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Grace Bumbry, Negro Mezzo-Soprano, Performs at White House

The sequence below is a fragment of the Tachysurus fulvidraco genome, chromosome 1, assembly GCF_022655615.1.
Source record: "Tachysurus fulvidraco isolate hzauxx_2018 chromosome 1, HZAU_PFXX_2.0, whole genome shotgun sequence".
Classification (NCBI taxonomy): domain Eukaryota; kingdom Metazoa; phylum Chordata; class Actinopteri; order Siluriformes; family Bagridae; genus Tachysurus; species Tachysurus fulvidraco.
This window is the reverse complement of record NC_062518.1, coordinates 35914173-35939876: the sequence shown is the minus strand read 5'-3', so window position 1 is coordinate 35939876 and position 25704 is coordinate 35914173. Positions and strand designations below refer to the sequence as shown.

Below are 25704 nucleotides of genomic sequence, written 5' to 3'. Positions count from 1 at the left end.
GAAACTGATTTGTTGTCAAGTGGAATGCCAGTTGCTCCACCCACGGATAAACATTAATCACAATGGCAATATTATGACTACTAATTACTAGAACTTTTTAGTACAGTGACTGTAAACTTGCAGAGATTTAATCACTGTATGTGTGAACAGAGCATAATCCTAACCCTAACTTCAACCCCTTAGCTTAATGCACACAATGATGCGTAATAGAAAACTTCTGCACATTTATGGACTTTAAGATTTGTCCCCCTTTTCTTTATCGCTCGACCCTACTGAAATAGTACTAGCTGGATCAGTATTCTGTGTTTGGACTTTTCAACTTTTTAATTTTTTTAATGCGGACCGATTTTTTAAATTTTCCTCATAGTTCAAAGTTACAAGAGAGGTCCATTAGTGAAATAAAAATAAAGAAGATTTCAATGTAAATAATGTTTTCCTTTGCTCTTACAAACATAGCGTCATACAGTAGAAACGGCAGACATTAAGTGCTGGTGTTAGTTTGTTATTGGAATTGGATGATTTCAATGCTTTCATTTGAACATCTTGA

Feb. 20, 1962 — Grace Bumbry, mezzo-soprano, sang at the White House tonight after a state dinner at which she scarcely ate a bite. The 25-year-old opera star had wanted to skip the dinner entirely and concentrate on her after-dinner performance for President and Mrs. Kennedy and their guests. “My business is singing,” she told friends earlier. “If I go to dinner, I’ll eat and not sing very well.” Miss Bumbry finally took the advice of her assistant manager, Michael Sweeley. He advised her to “go to the dinner and not eat.” “You can’t miss this,” he said. “It’s a once-in-a-lifetime chance.” It was Miss Bumbry’s first singing engagement in her native country since she achieved stardom in European opera houses. Miss Bumbry, a Negro, is a native of St. Louis. The state dinner was held in honor of Vice President Johnson, Speaker John W. McCormack and Chief Justice Earl Warren. For one guest in particular it was a night for celebration. He was James E. Webb, administrator of NASA, which is in charge of the Mercury program that put Lieut. Col. Glenn into orbit earlier in the day. Miss Bumbry’s appearance was, in effect, a command performance. Mrs. Kennedy had heard friends in Europe praise Miss Bumbry’s singing in Paris and elsewhere. The First Lady asked that Miss Bumbry entertain at the White House. Miss Bumbry had to change her schedule of engagements in France to appear at the White House. She sang with the Lamoureux Orchestra in Paris on Sunday, flew to Washington last night and was scheduled to leave a few hours after the state dinner to fly back to France. At the White House, she performed works of Gluck, Benedetto Marcello, Richard Strauss, Aaron Copland, and others. Her encore was “O Don fatale” from Verdi’s “Don Carlo.”


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